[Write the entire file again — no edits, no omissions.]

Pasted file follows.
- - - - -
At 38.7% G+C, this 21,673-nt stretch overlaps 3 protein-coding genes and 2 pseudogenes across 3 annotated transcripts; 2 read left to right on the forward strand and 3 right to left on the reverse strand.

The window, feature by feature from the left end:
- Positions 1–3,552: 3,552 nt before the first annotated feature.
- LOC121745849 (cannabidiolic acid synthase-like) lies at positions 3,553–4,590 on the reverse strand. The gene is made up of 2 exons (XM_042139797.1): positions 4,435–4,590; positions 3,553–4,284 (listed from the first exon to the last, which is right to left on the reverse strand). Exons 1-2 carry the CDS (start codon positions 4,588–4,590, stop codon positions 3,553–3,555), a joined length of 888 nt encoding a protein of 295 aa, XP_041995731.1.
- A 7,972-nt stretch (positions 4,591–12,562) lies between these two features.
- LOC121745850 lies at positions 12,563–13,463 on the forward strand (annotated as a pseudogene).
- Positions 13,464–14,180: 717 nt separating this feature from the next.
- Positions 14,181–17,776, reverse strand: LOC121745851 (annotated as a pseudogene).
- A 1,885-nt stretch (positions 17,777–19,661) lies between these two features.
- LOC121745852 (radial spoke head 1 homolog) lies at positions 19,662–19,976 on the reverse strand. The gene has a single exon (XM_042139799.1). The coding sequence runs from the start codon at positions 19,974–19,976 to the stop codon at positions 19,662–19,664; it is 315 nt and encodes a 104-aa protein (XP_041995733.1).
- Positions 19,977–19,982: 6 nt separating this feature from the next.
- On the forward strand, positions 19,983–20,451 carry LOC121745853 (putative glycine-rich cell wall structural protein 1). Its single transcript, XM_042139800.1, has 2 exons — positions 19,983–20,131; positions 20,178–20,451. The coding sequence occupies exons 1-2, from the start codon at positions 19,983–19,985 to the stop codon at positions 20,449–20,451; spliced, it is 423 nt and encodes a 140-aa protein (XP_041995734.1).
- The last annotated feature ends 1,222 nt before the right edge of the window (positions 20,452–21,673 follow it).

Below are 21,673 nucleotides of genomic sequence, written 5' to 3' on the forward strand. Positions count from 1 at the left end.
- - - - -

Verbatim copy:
At 38.7% G+C, this 21,673-nt stretch overlaps 3 protein-coding genes and 2 pseudogenes across 3 annotated transcripts; 2 read left to right on the forward strand and 3 right to left on the reverse strand.

The window, feature by feature from the left end:
- Positions 1–3,552: 3,552 nt before the first annotated feature.
- LOC121745849 (cannabidiolic acid synthase-like) lies at positions 3,553–4,590 on the reverse strand. The gene is made up of 2 exons (XM_042139797.1): positions 4,435–4,590; positions 3,553–4,284 (listed from the first exon to the last, which is right to left on the reverse strand). Exons 1-2 carry the CDS (start codon positions 4,588–4,590, stop codon positions 3,553–3,555), a joined length of 888 nt encoding a protein of 295 aa, XP_041995731.1.
- A 7,972-nt stretch (positions 4,591–12,562) lies between these two features.
- LOC121745850 lies at positions 12,563–13,463 on the forward strand (annotated as a pseudogene).
- Positions 13,464–14,180: 717 nt separating this feature from the next.
- Positions 14,181–17,776, reverse strand: LOC121745851 (annotated as a pseudogene).
- A 1,885-nt stretch (positions 17,777–19,661) lies between these two features.
- LOC121745852 (radial spoke head 1 homolog) lies at positions 19,662–19,976 on the reverse strand. The gene has a single exon (XM_042139799.1). The coding sequence runs from the start codon at positions 19,974–19,976 to the stop codon at positions 19,662–19,664; it is 315 nt and encodes a 104-aa protein (XP_041995733.1).
- Positions 19,977–19,982: 6 nt separating this feature from the next.
- On the forward strand, positions 19,983–20,451 carry LOC121745853 (putative glycine-rich cell wall structural protein 1). Its single transcript, XM_042139800.1, has 2 exons — positions 19,983–20,131; positions 20,178–20,451. The coding sequence occupies exons 1-2, from the start codon at positions 19,983–19,985 to the stop codon at positions 20,449–20,451; spliced, it is 423 nt and encodes a 140-aa protein (XP_041995734.1).
- The last annotated feature ends 1,222 nt before the right edge of the window (positions 20,452–21,673 follow it).

Below are 21,673 nucleotides of genomic sequence, written 5' to 3' on the forward strand. Positions count from 1 at the left end.